If Alex Smith is Jim Harbaugh’s Steve Deberg, then who is his Joe Montana – Colin Kaepernick or Josh Johnson?
I have an opinion, but before I give it I’ll make a case for both guys, as our friendly commenter DS94everXev suggested I do. That way, the Kaeper-nicks and Johnsonites feel I’m being fair.
THE CASE FOR KAEPERNICK:
- The Niners traded up in the second round to draft Kaepernick. Johnson was only a fifth round pick.
- Kaepernick has ideal height/weight/speed/arm-strength/intelligence for the position. Johnson is on the light side – 200 lbs.
- Kaepernick will get three seasons to sit on the bench and learn his craft, most likely. That’s the same amount of time Aaron Rodgers got on the Packers behind Brett Favre. This learning phase is important for Kaepernick because he’s got so much to learn. He ran a high school offense in college (the pistol), so he has to learn all the complex footwork of dropping back from center. He also has a long delivery which he must shorten. Last preseason he was indecisive and he threw every pass as hard as he could. In practices he struggled leading receivers on routes breaking to the left. These are things he must fix before he can become a franchise quarterback. With Harbaugh as his tutor, Kaepernick probably will fix all these things, but that process could take a couple more seasons.
THE CASE FOR JOHNSON:
- While he can’t throw quite as hard as Kaepernick, he’s got touch and he’s much more accurate. He completed 68 percent of his passes in three years as the starting QB at the University of San Diego. Kaepernick completed 58 percent of his passes in his career at the University of Nevada.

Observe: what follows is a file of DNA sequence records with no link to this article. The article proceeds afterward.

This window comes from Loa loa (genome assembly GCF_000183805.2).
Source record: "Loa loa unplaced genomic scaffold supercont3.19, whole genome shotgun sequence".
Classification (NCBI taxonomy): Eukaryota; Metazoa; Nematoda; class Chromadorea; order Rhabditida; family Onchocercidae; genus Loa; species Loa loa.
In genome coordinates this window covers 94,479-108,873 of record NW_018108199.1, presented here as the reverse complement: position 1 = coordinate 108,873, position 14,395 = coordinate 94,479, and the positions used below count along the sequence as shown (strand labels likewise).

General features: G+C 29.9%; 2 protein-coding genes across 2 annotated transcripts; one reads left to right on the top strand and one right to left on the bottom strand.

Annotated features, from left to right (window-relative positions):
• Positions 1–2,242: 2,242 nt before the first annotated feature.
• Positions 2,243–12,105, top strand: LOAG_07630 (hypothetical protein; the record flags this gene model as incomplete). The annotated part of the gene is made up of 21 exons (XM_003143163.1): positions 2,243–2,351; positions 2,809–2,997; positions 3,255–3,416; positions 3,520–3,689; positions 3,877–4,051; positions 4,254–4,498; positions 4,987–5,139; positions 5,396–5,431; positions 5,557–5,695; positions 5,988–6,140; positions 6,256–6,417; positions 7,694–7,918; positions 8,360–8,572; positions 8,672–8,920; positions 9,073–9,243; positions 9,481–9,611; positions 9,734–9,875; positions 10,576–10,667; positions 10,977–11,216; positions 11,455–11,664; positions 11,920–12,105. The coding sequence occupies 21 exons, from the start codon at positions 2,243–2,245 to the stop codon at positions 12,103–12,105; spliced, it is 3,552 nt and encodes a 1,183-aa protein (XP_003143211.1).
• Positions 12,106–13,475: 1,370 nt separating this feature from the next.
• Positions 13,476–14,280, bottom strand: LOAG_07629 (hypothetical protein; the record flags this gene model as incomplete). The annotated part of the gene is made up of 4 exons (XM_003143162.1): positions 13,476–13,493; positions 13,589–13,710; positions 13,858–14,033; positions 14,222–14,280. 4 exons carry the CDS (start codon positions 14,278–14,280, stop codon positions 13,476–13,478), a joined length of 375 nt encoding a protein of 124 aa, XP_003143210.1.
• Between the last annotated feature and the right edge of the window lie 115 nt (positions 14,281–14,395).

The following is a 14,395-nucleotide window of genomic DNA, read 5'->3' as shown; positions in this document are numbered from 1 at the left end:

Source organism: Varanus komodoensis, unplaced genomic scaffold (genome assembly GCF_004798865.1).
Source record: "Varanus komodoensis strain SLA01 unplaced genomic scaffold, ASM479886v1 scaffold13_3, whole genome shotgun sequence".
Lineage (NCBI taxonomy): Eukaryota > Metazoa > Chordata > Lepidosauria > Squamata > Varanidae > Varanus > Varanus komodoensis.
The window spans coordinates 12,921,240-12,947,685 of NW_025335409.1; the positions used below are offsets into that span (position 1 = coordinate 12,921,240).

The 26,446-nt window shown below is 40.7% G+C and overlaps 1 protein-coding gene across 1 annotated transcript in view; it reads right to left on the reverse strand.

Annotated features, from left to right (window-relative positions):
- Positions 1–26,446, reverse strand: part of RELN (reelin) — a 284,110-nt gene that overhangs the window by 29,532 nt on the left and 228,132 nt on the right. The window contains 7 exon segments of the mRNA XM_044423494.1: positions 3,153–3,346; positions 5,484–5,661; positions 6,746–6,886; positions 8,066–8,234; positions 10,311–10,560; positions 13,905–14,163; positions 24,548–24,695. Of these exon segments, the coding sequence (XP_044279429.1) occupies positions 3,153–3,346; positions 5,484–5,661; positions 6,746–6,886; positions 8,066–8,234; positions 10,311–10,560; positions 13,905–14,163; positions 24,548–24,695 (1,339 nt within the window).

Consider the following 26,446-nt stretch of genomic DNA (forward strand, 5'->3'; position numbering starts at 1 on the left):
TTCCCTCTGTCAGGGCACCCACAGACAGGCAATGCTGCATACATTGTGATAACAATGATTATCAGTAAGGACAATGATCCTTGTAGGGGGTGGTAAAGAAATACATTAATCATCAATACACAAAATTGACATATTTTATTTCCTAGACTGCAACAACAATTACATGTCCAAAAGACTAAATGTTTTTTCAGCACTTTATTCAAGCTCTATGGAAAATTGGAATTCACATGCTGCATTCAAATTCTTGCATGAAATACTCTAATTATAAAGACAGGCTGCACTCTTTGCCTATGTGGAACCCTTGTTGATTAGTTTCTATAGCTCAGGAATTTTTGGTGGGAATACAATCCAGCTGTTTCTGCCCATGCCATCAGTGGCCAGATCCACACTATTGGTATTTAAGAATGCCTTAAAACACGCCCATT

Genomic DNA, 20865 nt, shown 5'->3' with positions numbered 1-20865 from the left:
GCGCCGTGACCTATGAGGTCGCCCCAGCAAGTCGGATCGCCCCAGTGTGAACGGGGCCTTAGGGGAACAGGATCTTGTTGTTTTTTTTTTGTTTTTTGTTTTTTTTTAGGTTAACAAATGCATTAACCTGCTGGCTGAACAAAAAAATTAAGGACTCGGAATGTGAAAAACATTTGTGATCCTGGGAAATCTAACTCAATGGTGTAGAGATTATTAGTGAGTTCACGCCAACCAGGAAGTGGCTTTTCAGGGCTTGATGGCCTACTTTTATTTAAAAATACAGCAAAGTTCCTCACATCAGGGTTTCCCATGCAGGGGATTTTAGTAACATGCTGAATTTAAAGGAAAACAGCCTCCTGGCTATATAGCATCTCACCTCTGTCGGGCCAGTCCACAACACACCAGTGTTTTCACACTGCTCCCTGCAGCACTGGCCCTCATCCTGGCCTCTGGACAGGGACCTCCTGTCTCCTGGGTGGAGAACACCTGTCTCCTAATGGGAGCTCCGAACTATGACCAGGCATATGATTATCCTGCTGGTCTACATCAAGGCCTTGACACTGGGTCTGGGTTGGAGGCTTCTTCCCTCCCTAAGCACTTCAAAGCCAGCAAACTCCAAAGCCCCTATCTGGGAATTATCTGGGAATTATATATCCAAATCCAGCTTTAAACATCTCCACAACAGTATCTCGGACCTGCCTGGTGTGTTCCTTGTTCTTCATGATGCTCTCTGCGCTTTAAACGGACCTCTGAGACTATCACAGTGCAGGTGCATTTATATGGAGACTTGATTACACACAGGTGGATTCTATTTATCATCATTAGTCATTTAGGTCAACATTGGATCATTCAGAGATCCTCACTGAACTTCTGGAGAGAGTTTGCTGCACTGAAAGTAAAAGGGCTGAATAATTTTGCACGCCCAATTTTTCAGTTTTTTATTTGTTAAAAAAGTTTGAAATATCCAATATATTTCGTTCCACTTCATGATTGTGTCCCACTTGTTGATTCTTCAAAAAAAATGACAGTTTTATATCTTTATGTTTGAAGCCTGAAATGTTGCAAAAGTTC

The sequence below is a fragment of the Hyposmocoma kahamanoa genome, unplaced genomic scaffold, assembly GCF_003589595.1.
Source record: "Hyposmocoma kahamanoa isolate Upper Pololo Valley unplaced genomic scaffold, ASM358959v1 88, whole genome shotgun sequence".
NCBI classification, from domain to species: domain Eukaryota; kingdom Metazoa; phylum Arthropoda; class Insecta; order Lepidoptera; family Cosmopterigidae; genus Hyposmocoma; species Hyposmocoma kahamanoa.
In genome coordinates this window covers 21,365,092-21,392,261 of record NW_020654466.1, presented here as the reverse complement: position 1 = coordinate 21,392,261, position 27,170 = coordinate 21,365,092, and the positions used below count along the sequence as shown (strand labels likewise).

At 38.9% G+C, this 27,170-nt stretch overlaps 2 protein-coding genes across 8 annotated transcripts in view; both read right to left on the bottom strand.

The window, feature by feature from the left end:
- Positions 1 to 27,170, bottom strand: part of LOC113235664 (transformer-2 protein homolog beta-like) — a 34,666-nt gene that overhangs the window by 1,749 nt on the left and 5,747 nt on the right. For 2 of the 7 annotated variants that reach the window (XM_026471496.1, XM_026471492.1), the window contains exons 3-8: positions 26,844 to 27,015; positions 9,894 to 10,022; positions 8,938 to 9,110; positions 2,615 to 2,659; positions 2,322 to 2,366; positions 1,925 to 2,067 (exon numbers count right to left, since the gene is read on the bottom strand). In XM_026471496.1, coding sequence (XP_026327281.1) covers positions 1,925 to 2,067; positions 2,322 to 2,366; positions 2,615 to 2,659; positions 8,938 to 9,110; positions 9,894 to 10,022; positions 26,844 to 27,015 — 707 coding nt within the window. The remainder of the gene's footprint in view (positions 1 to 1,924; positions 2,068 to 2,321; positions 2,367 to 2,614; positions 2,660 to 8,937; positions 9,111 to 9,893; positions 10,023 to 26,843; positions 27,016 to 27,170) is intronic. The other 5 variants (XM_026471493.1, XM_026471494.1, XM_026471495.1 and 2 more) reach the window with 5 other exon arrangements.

- Johnson’s got much more experience in Harbaugh’s system – three years at University of San Diego. Harbaugh left USD for Stanford before Johnson’s senior season, but Johnson’s play didn’t suffer at all. He actually had his best season ever – 2,976 passing yards, 674 rushing yards, 44 TDs (42 passing), 1 INT, 197.2 QB rating.
- Johnson’s got superior throwing mechanics and footwork than Kaepernick. Johnson’s feet are quick and precise and so is his throwing motion.
- Johnson’s more ready to take advantage of an opportunity than Kaepernick is. If Alex Smith falters or gets hurt this season, Johnson will get the first chance to control his 49ers fate, not Kaepernick. Johnson will prove in training camp he’s a better QB than Kaepernick right now, so Johnson will be the main backup in 2012, not Kaepernick.
I think Johnson will get his shot to play in a regular season game either next season or the season after that, and when he does he will crush it. He’ll be just as efficient as he was in college, he’ll protect the ball just as well as he did in college (only 15 INTs), and he’ll pass for lots of TDs just like he did in college (108 TDs). Why? Because he’s got his college coaches back and he’s got a ton of talent around him.
He’s set up to succeed, and he is Harbaugh’s Montana – that’s what I think.
What do you think?